Stealing Beauty: the History of Art Forgery, and the Rise in Art Thefts During the Pandemic

Art theft has worsened dramatically since the start of the COVID-19 pandemic — but why?


Igor Miske / Unsplash

Perhaps up to 50 percent of all artwork currently on the market is forged or misattributed, according to the Fine Art Expert Institute.

An art auctioneer can make the biggest mistake of her career in a matter of minutes and never realize it by auctioning off a piece of forged artwork. Accidentally buying fake art is simultaneously the most blatant and subtle form of art theft that exists. Yet, art forgery has become much more common in this era, with fewer methods of authentication readily available to quell the growth. 

To begin to understand forgeries in art, the term forgery must first be defined within an appropriate context. Intentional art forgery is the deliberate concealment of something illegitimate as something authentic, typically done in order to sell the forgery for the price of what the authentic item would be. While the distinction between intentional forgery and general forgery may seem unnecessary, it is an important one to make when terms such as “legitimate reproductions” and “genuine fakes” are used alongside each other. 

The most prevalent example of someone who makes genuine fakes is John Myatt, a British artist turned forger. His art career started when he posted an advertisement in a magazine called Private Eye advertising ‘genuine fakes,’ or original works made in the style of famous artists. He remained honest about the origin of his paintings, but that  ended when a regular customer of his managed to sell some of his paintings as genuine works of the artist Albert Gleizes, which Myatt’s style had imitated in the painting.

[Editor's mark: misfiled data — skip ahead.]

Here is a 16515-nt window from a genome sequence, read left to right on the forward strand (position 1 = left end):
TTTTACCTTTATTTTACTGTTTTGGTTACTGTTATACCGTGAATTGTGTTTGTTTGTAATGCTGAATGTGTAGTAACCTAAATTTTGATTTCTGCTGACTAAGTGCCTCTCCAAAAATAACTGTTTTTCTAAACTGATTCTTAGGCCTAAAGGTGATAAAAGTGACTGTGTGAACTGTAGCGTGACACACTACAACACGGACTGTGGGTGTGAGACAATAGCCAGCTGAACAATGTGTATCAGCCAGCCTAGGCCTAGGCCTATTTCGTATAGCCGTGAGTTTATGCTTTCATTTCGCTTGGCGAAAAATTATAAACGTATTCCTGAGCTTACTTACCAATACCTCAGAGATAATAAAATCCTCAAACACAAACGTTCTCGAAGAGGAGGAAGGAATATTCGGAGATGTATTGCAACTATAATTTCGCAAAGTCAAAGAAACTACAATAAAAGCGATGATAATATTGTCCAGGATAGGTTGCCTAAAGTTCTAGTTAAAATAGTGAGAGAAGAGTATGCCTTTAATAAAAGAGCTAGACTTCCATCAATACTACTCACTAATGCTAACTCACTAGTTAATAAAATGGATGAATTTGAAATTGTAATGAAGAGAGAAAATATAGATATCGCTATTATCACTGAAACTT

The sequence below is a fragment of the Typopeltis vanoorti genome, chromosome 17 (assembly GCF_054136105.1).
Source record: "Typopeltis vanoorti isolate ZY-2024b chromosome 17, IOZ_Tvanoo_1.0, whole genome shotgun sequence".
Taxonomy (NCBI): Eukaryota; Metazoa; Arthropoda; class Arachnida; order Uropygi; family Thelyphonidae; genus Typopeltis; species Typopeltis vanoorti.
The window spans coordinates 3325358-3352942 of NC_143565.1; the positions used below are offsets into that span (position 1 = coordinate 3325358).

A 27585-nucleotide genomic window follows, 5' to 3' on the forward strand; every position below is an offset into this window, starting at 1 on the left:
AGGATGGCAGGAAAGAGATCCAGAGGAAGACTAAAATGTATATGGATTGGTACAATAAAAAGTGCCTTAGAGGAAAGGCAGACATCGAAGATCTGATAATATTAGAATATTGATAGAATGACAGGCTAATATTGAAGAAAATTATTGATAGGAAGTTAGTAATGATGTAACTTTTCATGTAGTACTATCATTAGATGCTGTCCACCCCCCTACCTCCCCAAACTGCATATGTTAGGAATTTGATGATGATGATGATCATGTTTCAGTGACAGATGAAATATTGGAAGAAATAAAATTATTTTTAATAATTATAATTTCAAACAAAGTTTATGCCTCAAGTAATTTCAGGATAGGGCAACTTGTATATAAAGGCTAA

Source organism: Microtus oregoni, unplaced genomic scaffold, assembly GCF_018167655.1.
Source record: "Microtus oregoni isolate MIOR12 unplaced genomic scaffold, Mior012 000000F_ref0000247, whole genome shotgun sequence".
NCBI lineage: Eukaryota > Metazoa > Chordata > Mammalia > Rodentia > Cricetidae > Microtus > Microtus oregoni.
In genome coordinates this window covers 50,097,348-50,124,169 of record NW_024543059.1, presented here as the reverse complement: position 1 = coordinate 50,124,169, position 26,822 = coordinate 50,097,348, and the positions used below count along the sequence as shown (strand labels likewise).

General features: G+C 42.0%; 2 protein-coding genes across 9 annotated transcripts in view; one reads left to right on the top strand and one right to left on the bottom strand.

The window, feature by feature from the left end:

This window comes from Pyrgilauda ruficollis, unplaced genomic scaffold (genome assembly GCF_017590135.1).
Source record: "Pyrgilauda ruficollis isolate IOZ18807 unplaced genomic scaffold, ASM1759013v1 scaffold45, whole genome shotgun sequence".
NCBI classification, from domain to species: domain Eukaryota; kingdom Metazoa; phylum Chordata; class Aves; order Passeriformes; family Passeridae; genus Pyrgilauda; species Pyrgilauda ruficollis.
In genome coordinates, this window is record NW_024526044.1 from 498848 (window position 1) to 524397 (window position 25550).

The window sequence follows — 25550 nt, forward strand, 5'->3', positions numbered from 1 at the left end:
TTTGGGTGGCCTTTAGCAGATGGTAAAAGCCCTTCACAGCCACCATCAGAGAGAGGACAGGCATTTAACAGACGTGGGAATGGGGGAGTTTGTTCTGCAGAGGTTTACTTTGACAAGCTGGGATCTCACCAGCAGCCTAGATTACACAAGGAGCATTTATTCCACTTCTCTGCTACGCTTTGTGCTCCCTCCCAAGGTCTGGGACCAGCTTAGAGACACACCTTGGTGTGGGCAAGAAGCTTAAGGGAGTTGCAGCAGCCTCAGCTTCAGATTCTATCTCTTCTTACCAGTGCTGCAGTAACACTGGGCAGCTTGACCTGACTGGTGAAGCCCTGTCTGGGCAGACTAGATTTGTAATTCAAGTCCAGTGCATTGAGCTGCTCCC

Elmyr de Hory is considered to be the most famous and successful art forger of all time, but he didn’t originally begin his career with that job. His start was like that of many — a struggling original artist in the market — but he soon discovered his affinity for replicating Modernist art styles. In fact, he was so popular and sought after, that  paintings claimed to have been made by the forger himself, soon appeared after his death. Similar careers are commonplace in the art world, with many struggling artists also following Elmyr de Hory’s path in the hopes of making a living. 

Similar to Elmyr de Hory, Pei-Shen Qian, the center of the largest art fraud in American history, began as a struggling artist in Times Square. Quan falsely aged his paintings using tea bags, giving them exposure to the elements, and even using dirt from a vacuum cleaner. While simple sounding, along with the final forging of a well-known artist’s signature, Qian was able to fool many unsuspecting buyers.

Art forgeries are terribly commonplace in the market, yet rarely are they as often spoken of as art heists. The term ‘art heist,’ elicits thoughts of the movie Stolen or a late-night museum break-in. One imagines a dramatic, unsolved mystery. However, these movies don’t tend to present the full picture. Some art heists are not as cut and dry as they may appear to be.